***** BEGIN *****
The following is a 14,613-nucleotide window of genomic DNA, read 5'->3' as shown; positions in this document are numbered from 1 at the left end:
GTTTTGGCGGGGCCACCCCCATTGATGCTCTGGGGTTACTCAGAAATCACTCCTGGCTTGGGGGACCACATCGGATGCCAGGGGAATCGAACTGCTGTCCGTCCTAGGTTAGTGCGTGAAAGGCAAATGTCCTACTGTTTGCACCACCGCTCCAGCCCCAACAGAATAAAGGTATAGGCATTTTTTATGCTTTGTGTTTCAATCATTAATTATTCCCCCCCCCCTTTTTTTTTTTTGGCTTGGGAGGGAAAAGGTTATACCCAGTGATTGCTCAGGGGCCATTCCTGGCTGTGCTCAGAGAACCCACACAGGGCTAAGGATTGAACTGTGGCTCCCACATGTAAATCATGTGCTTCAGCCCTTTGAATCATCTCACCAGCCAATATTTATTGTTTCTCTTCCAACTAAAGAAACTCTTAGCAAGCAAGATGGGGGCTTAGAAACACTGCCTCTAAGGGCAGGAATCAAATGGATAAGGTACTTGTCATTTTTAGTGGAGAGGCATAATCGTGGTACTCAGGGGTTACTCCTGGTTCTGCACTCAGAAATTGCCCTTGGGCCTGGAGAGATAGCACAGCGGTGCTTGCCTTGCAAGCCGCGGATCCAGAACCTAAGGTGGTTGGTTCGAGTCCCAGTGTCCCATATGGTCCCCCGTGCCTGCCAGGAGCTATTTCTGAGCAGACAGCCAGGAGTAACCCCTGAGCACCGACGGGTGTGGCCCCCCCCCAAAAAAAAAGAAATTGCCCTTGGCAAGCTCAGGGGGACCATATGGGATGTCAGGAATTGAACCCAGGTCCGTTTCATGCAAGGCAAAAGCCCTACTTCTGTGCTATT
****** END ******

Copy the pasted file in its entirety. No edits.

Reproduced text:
The following is a 14,613-nucleotide window of genomic DNA, read 5'->3' as shown; positions in this document are numbered from 1 at the left end:
GTTTTGGCGGGGCCACCCCCATTGATGCTCTGGGGTTACTCAGAAATCACTCCTGGCTTGGGGGACCACATCGGATGCCAGGGGAATCGAACTGCTGTCCGTCCTAGGTTAGTGCGTGAAAGGCAAATGTCCTACTGTTTGCACCACCGCTCCAGCCCCAACAGAATAAAGGTATAGGCATTTTTTATGCTTTGTGTTTCAATCATTAATTATTCCCCCCCCCCTTTTTTTTTTTTGGCTTGGGAGGGAAAAGGTTATACCCAGTGATTGCTCAGGGGCCATTCCTGGCTGTGCTCAGAGAACCCACACAGGGCTAAGGATTGAACTGTGGCTCCCACATGTAAATCATGTGCTTCAGCCCTTTGAATCATCTCACCAGCCAATATTTATTGTTTCTCTTCCAACTAAAGAAACTCTTAGCAAGCAAGATGGGGGCTTAGAAACACTGCCTCTAAGGGCAGGAATCAAATGGATAAGGTACTTGTCATTTTTAGTGGAGAGGCATAATCGTGGTACTCAGGGGTTACTCCTGGTTCTGCACTCAGAAATTGCCCTTGGGCCTGGAGAGATAGCACAGCGGTGCTTGCCTTGCAAGCCGCGGATCCAGAACCTAAGGTGGTTGGTTCGAGTCCCAGTGTCCCATATGGTCCCCCGTGCCTGCCAGGAGCTATTTCTGAGCAGACAGCCAGGAGTAACCCCTGAGCACCGACGGGTGTGGCCCCCCCCCAAAAAAAAAGAAATTGCCCTTGGCAAGCTCAGGGGGACCATATGGGATGTCAGGAATTGAACCCAGGTCCGTTTCATGCAAGGCAAAAGCCCTACTTCTGTGCTATT